Douglas Theatre

1639 Douglas Avenue,
Racine, WI 53403

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Additional Info

Architects: William J. Redden

Functions: Office Space

Styles: Art Deco

Nearby Theaters

DOUGLAS Theatre; Racine, Wisconsin.

Opened on January 30, 1926, the Douglas Theatre was a modest one-level theatre on Racine’s near north side, operated for some years by Barney Sherman and family. It closed permanently in 1961 and was since redone into what became the Flatiron Mall. Few traces of the Douglas Theatre are still visible.

Contributed by LouisRugani

Recent comments (view all 11 comments)

LouisRugani on October 7, 2009 at 5:01 pm

(Racine Journal Times, Monday, July 2, 1962)
Krusienskis Wed 50 Years
Mr. and Mrs. Walter Krusienski of 5826 Sunset Blvd. will celebrate their golden anniversary this month.
The couple was married at St. Joseph’s Church in Milwaukee on July 3. They owned and operated the Douglas Theatre until their retirement in 1944. They have two sons, Chester and Harold, and five grandchildren.

LouisRugani on October 7, 2009 at 5:12 pm

(July 7, 1930)
Racine â€"(UP)â€"Following an unsuccessful attempt to break in the front
door of the Granada theatre here Monday night, burglars entered the
Douglas theatre and escaped with $65.

LouisRugani on October 8, 2009 at 4:09 pm

(Racine Sunday Bulletin; May 13, 1962)

Douglas Theater Sold; End to Movies There

The Lawrence Brill Real Estate agency announced it has purchased four properties in the 1600 block on Douglas Ave., including the 39-year old Douglas Theatre building and land at 1639.
Lawrence Brill said negotiations are underway to locate a new business operation on the theatre property and adjoining property purchased immediately north of it.
He did not disclose the nature of the business but said details will be announced.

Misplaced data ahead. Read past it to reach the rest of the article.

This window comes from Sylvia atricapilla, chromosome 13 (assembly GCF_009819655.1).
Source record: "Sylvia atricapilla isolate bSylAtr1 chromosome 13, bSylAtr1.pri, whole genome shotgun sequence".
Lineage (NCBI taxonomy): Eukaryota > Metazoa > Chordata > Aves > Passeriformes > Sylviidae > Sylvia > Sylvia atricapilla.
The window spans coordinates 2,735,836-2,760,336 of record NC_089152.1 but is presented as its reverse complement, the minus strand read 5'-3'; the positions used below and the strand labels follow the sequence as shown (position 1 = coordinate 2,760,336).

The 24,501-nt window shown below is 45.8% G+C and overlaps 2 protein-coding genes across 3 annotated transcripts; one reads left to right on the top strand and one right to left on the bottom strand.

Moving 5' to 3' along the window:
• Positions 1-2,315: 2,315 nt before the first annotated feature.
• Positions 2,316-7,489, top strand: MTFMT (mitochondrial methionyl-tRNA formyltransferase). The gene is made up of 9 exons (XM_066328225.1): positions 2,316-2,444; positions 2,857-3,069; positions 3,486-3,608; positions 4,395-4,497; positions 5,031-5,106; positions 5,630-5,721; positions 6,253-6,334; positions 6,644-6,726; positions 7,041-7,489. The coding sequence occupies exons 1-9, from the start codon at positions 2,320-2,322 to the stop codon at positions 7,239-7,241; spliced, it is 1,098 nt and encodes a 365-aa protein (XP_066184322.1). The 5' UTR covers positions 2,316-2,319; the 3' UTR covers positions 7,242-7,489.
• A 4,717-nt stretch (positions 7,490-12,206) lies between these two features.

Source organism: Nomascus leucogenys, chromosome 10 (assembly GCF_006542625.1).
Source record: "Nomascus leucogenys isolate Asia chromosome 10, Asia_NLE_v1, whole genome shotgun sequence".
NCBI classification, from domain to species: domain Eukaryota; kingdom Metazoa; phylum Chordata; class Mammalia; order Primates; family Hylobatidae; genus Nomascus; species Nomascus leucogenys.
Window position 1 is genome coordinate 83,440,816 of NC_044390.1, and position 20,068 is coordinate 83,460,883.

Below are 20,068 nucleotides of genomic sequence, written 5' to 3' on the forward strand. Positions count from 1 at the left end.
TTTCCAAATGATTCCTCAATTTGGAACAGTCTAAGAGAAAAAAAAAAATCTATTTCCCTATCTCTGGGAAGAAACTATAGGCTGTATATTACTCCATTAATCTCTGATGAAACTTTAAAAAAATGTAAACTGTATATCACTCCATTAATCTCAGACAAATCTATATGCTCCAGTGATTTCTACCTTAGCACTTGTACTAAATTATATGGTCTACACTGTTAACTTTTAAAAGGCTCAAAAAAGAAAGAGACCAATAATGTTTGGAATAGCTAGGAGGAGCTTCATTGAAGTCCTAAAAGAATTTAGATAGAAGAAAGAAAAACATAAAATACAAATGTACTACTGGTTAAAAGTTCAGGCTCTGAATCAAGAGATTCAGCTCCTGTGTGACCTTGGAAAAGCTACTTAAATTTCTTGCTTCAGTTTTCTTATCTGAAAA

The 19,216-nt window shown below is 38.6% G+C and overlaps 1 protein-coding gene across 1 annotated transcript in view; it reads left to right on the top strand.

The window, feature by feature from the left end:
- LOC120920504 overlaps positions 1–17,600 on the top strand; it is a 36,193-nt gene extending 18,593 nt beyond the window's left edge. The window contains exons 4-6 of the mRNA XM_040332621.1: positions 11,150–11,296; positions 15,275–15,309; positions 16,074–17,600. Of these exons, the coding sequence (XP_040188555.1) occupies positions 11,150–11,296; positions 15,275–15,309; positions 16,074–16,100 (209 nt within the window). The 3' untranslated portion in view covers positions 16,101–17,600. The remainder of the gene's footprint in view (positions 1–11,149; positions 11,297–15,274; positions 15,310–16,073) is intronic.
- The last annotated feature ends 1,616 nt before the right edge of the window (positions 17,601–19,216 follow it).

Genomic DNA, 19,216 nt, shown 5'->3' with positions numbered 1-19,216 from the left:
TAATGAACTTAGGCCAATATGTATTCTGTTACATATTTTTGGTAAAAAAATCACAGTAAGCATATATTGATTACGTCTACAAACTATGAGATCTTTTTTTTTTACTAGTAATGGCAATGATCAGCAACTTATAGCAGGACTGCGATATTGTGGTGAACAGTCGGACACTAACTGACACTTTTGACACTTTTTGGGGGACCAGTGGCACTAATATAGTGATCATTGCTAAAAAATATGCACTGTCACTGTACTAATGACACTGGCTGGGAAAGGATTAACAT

The agency’s plans rule out further use of the theatre as a movie house, Brill said.
The theatre closed two years ago and has reopened for only a brief period, Brill said.

Two Businesses Involved

The theatre site has 75 front feet and is 350 feet deep, while the adjoining parcel is 70 feet wide and the same depth, Brill said. The latter land includes two dwellings, at 1647 and 1647-½ Douglas.
The theatre building also contains the Barrows Jewelry store (1641),
Zygas Cleaners & Dyers (1637), and apartments. The building and land were purchased from Erwin Koenigsreiter of Milwaukee, Brill said. The other two purchases are on the opposite side of Douglas avenue. Brill listed them as the commercial building at 1648 and the house behind it at 1648-½ and the land on which both stand, and the commercial building and land at 1652.
The commercial building at 1648 is occupied by the Universal Travel Service, with apartments upstairs.
The building at 1652 held the Kroupa Hardware Co. and was purchased from the estate of Anthony Kroupa, Brill said.
He said the business has been closed pending completion of a leasing agreement with “a Racine businessman” who will operate the store.
Brill said his firm will remodel the hardware building’s upper floor for office or apartment use.

Theater Built in 1923

The theater was built in 1923 by Mr. and Mrs. Walter Krusienski, who operated the business during its most prosperous years â€" first as a vaudeville and silent picture house and finally, when talkies killed vaudeville, as a seven-days-weekly movie house.